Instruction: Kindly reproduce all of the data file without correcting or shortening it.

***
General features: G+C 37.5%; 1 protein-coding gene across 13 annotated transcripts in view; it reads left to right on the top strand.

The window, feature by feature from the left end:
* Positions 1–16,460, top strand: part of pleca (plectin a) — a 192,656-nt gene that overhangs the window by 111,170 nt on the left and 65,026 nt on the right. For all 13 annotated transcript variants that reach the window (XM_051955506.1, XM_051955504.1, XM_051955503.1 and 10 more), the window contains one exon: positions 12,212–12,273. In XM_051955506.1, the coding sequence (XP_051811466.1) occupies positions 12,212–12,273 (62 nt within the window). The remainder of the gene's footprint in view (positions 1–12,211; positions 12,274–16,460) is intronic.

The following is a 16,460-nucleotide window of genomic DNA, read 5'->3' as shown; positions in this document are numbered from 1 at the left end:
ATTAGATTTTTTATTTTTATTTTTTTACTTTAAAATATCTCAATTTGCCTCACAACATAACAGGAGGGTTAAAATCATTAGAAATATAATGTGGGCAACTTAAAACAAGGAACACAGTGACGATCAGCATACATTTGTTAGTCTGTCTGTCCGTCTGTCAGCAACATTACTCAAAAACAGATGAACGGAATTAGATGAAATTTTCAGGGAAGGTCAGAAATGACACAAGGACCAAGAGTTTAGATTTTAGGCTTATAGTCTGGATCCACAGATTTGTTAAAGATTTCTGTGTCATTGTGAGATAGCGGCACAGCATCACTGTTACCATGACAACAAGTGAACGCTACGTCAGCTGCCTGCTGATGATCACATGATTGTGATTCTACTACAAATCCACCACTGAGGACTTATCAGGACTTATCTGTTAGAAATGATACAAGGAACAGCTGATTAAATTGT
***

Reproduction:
General features: G+C 37.5%; 1 protein-coding gene across 13 annotated transcripts in view; it reads left to right on the top strand.

The window, feature by feature from the left end:
* Positions 1–16,460, top strand: part of pleca (plectin a) — a 192,656-nt gene that overhangs the window by 111,170 nt on the left and 65,026 nt on the right. For all 13 annotated transcript variants that reach the window (XM_051955506.1, XM_051955504.1, XM_051955503.1 and 10 more), the window contains one exon: positions 12,212–12,273. In XM_051955506.1, the coding sequence (XP_051811466.1) occupies positions 12,212–12,273 (62 nt within the window). The remainder of the gene's footprint in view (positions 1–12,211; positions 12,274–16,460) is intronic.

The following is a 16,460-nucleotide window of genomic DNA, read 5'->3' as shown; positions in this document are numbered from 1 at the left end:
ATTAGATTTTTTATTTTTATTTTTTTACTTTAAAATATCTCAATTTGCCTCACAACATAACAGGAGGGTTAAAATCATTAGAAATATAATGTGGGCAACTTAAAACAAGGAACACAGTGACGATCAGCATACATTTGTTAGTCTGTCTGTCCGTCTGTCAGCAACATTACTCAAAAACAGATGAACGGAATTAGATGAAATTTTCAGGGAAGGTCAGAAATGACACAAGGACCAAGAGTTTAGATTTTAGGCTTATAGTCTGGATCCACAGATTTGTTAAAGATTTCTGTGTCATTGTGAGATAGCGGCACAGCATCACTGTTACCATGACAACAAGTGAACGCTACGTCAGCTGCCTGCTGATGATCACATGATTGTGATTCTACTACAAATCCACCACTGAGGACTTATCAGGACTTATCTGTTAGAAATGATACAAGGAACAGCTGATTAAATTGT